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Re: drop-shadow filter vs. a separate property

From: Chris Marrin <cmarrin@apple.com>
Date: Mon, 23 Jan 2012 10:18:51 -0800
Cc: Brad Kemper <brad.kemper@gmail.com>, Dirk Schulze <dschulze@adobe.com>, Dean Jackson <dino@apple.com>, "TabAtkins Jr." <jackalmage@gmail.com>, "public-fx@w3.org" <public-fx@w3.org>
Message-id: <32BFD67D-C56F-43F8-AE44-CF0D7067BE04@apple.com>
To: Rik Cabanier <cabanier@gmail.com>

On Jan 22, 2012, at 1:00 PM, Rik Cabanier wrote:

> On Sat, Jan 21, 2012 at 10:43 PM, Brad Kemper <brad.kemper@gmail.com> wrote:
> On Jan 21, 2012, at 5:30 PM, Rik Cabanier <cabanier@gmail.com> wrote:
>> Hi Chris,
>> I agree that doing a drop shadow as a separate property makes sense.
>> I can't recall an example in Flash where a user needed to apply filters after doing a shadow. There are cases where artwork with a drop shadow comes into view with an alpha transition but in that case, the alpha filter can be applied before the drop shadow.
> One of the early ideas for having a drop shadow in filters was to be able to shadow the background, border, border-image, contents, etc. individually or unioned in different combinations. 
> I should think it would be useful to have the choice to apply a color filter either before or after drawing the shadow. For instance, I might have a whole page that is sepia-toned, including the shadows, and then have some other color effect when I hover over them, with the shadows losing their sepia tint and not being affected by the filter (or being affected by some filters and not others). Would that work if the shadow was not a filter?
> Having sepia on the entire page including the shadows, would no longer work if drop shadow becomes a property. Of course, the user could calculate the sepia shadow color himself using the formula from the filters spec but this isn't as convenient.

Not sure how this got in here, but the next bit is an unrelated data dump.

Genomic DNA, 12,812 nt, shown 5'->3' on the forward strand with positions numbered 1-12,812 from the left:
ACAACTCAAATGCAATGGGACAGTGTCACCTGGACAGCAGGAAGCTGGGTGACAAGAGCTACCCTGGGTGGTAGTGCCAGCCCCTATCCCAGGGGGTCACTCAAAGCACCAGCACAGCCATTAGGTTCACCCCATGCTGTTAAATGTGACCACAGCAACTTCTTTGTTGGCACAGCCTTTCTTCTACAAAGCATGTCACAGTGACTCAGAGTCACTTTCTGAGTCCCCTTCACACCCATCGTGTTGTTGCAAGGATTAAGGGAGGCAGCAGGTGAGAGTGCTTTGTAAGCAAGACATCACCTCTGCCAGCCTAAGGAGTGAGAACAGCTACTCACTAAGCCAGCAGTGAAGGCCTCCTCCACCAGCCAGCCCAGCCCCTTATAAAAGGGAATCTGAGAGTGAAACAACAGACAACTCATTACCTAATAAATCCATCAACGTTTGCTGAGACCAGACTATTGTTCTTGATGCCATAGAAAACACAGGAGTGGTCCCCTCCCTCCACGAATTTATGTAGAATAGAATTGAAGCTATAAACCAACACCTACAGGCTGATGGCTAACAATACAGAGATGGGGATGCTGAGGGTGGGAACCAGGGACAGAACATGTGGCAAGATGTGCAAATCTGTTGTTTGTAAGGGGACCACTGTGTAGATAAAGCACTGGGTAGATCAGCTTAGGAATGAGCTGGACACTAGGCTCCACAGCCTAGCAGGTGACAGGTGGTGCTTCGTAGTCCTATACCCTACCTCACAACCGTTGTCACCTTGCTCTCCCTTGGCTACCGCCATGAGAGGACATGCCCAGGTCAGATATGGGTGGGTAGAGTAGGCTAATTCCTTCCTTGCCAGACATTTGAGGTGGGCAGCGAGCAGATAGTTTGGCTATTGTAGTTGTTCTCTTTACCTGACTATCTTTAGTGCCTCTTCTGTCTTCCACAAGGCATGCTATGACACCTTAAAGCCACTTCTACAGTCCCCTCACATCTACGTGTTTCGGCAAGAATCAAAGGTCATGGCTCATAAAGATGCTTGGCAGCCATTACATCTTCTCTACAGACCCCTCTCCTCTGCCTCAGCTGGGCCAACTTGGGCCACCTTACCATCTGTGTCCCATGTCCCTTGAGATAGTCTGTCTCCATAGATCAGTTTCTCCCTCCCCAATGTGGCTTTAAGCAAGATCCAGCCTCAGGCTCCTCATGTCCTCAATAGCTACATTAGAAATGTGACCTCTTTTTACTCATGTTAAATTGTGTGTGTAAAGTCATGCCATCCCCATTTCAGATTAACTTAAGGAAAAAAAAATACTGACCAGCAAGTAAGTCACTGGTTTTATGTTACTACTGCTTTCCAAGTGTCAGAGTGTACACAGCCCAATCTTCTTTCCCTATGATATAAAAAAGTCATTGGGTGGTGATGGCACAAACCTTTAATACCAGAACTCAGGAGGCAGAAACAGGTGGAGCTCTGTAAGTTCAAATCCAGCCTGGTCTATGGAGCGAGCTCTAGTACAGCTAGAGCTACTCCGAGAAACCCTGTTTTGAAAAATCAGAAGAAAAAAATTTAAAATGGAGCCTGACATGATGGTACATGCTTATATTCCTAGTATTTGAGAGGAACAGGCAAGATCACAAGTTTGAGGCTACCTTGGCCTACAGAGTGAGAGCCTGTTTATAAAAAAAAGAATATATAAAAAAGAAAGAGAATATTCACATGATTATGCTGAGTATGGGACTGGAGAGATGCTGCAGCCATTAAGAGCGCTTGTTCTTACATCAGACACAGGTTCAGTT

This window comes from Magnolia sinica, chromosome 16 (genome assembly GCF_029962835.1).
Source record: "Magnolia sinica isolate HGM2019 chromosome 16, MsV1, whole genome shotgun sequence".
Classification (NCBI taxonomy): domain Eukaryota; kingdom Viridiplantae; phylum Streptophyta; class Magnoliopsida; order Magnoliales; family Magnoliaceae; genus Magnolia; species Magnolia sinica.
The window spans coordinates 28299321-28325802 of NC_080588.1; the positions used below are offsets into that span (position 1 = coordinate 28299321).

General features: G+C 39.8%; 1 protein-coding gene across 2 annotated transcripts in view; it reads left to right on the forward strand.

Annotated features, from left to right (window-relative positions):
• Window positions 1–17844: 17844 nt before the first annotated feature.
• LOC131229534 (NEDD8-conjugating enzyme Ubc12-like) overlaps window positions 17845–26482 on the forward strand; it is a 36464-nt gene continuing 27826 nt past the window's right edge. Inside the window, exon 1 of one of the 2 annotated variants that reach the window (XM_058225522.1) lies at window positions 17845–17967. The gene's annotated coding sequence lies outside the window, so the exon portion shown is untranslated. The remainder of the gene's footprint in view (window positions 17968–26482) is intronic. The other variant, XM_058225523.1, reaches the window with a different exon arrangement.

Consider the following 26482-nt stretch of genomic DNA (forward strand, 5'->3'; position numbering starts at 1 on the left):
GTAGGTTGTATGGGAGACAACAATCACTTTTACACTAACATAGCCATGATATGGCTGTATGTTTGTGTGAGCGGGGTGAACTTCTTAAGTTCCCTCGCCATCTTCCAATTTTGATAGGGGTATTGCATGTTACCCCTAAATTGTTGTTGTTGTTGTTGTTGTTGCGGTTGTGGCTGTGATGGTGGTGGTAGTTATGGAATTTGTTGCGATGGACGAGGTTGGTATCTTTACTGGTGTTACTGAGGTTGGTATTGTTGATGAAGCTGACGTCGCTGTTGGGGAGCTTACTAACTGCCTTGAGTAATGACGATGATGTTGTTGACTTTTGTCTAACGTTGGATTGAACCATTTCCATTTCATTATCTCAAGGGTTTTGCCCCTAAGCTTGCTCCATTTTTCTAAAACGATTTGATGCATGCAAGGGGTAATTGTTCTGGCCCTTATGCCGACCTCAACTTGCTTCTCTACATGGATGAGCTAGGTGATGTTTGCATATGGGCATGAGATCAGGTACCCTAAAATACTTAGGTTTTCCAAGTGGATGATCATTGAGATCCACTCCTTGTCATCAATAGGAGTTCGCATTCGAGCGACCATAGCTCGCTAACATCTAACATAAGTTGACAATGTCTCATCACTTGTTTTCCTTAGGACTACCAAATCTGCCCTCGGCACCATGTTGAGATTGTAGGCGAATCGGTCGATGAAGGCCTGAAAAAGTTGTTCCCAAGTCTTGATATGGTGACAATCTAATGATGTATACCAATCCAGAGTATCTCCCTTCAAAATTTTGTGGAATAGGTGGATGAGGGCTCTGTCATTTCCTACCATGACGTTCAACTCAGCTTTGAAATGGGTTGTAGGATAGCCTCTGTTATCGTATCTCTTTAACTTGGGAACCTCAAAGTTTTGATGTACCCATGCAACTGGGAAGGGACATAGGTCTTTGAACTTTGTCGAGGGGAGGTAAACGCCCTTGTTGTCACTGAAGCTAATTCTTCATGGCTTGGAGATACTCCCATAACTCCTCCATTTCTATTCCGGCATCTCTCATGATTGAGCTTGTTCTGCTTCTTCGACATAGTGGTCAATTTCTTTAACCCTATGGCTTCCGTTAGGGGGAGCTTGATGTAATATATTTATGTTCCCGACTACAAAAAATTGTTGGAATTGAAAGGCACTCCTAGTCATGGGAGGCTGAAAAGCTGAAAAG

> If it's just the shadow that is losing its sepia tint, I'm not sure if this could be done either way (unless the user again calculates the sepia himself)

It's possible to do the drop-shadow before the filtering. That's what text-shadow and box-shadow do. Then all filtering operations would affect drop-shadow equally.

>> However, my fear is that this will create some push back from the WG's since it is yet another property that enters the CSS namespace. 
>> Also, the drop shadow property will be very similar to text-shadow which might lead to confusion...
> I don't speak for the whole CSSWG, but I am not entirely opposed to it being a property. I just don't really understand how that would improve performance.
> I'm not sure either. I've implemented drop shadows before using IPP and they were a one-pass operation.
> However, if you do the on a low end GPU, it might be a lot more complicated since you don't have a general purpose processor. I think doing them as the final step will avoid the compositing of the shadow with the source pixels. You would simple calculaty the shadow based on the source alpha and display it behind the original at the source position + shadow offset.
> Chris can correct me if I'm wrong...

Shadows can be done in one pass. They are essentially taking the alpha channel, turning it into rgb (using the shadow color), then blurring, offsetting and rendering it under the original image. That's all one pass, but 4 operations. Doing that embedded in a filter chain is harder than doing it separately, like we do with text-shadow and box-shadow today.

As far as the confusion with text-shadow goes, that's a good point. The issue really is about what is being shadowed. A text-shadow is added to the text after it is rendered. Drop-shadow would be added to the entire contents layer (including background) using the alpha channel as the shadow mask. So in that way they are doing different things. I think the confusion is manageable, but we do have to be careful about it.

> I had envisioned that some properties like that would just be syntactic sugar for what was still really a filter. Even text shadow would be sugar for a filter that filtered just content (not the box it is in, and somehow limited to only textual content), and then knocked out the original content shapes.
> I agree. 
> In a couple of years (when hardware improves and all browsers support filters), this issue might just fix itself.
> Maybe Apple should just document for now that you have to do the drop shadow filter at the end if you use it on an iOS device.

And it seems to me that drop-shadow was added to the CSS Filter list because "it can be done as a series of filters". But that's true of many effects CSS does. The question is where does it properly belong in the pipeline. I think you can make a convincing argument that all the shadowing properties should be grouped in the same spot, i.e., as a rendering passes before filtering.

Received on Monday, 23 January 2012 18:19:50 UTC

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